This week marks the DVD and Blu-ray release of the Swedish film version of "The Girl With The Dragon Tattoo," and so it seems like the perfect time for me to jump in and finally write about this international phenomenon, the first part in what is called "The Millennium Trilogy," well aware that I am about to engage a fanbase just as vocal and opinionated as that of the "Twilight" books or the "Harry Potter" series.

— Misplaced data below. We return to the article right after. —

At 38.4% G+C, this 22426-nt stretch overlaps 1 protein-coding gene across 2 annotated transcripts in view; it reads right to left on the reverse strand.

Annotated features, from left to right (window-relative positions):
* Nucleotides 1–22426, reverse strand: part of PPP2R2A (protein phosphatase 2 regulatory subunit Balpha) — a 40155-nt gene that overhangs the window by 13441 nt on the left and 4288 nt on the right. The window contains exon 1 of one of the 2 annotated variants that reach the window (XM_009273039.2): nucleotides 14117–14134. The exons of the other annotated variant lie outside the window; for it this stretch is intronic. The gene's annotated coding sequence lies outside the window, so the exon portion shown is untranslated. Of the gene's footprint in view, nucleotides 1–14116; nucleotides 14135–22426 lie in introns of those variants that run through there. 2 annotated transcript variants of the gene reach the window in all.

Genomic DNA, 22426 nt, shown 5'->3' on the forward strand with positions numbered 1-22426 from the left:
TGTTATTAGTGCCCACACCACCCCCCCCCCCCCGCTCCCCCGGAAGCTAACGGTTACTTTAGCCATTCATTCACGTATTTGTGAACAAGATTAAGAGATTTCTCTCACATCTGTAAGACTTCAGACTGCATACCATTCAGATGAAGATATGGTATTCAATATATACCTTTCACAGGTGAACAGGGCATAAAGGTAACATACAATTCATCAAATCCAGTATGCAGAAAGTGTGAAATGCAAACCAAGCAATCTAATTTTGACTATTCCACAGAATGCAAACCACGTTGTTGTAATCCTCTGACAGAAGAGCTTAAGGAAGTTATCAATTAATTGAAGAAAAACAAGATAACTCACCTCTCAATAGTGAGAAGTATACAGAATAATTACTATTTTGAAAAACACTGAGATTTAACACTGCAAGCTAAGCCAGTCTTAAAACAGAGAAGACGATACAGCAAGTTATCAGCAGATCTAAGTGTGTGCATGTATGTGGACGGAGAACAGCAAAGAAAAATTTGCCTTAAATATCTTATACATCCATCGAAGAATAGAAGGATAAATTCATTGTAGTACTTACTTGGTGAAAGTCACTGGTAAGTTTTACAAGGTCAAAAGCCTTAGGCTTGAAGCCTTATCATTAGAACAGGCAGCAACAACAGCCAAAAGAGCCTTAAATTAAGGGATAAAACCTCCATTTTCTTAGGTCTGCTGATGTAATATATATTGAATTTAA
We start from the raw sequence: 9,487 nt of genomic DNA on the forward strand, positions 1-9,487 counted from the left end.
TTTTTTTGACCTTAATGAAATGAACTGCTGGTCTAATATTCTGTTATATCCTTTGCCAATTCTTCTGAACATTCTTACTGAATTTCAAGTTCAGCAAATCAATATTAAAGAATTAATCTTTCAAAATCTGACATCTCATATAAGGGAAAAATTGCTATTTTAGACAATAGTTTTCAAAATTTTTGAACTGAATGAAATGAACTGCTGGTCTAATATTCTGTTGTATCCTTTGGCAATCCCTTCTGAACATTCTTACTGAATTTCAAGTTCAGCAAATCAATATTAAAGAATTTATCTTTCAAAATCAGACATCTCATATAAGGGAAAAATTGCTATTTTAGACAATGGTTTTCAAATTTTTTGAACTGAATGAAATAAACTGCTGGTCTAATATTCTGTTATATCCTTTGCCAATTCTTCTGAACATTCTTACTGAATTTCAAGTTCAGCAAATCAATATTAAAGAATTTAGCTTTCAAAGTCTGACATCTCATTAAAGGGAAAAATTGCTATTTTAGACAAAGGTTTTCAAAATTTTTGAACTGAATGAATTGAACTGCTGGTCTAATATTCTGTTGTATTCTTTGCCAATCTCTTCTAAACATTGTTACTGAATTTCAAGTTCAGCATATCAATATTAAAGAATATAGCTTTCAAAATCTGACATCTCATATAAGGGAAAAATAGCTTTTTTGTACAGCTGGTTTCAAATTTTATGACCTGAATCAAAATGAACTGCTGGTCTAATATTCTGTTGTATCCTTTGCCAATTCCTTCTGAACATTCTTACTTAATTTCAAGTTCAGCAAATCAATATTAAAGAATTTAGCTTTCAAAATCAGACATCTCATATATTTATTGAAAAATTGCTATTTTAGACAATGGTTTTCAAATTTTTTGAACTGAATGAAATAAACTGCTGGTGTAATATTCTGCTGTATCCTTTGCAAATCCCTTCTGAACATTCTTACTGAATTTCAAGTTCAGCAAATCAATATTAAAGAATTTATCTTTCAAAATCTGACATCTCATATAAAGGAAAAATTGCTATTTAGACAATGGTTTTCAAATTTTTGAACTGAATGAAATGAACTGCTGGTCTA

As societal standards change, art has to respond by updating the archetypes it uses in storytelling, and so we find ourselves now at the dawn of the age of the Autistic Superhero. I'd argue that this particular idea was introduced to the mainstream in "Rain Man," in which Dustin Hoffman played a sort of exaggerated and ultra-capable version of what was then understood to be the "typical" autistic. Now, just over 20 years later, we've got TV shows like "The Big Bang Theory" where an obviously autistic character is carefully never referred to as autistic, and in pop culture the notion of the socially-awkward-but-brilliant specialist in this or that continues to get used and re-used. Now, with Lisbeth Salander, we get one of the most aggressive interpretations of the archetype so far, and the public appears to have fallen head over heels with this teeny-tiny bundle of fury.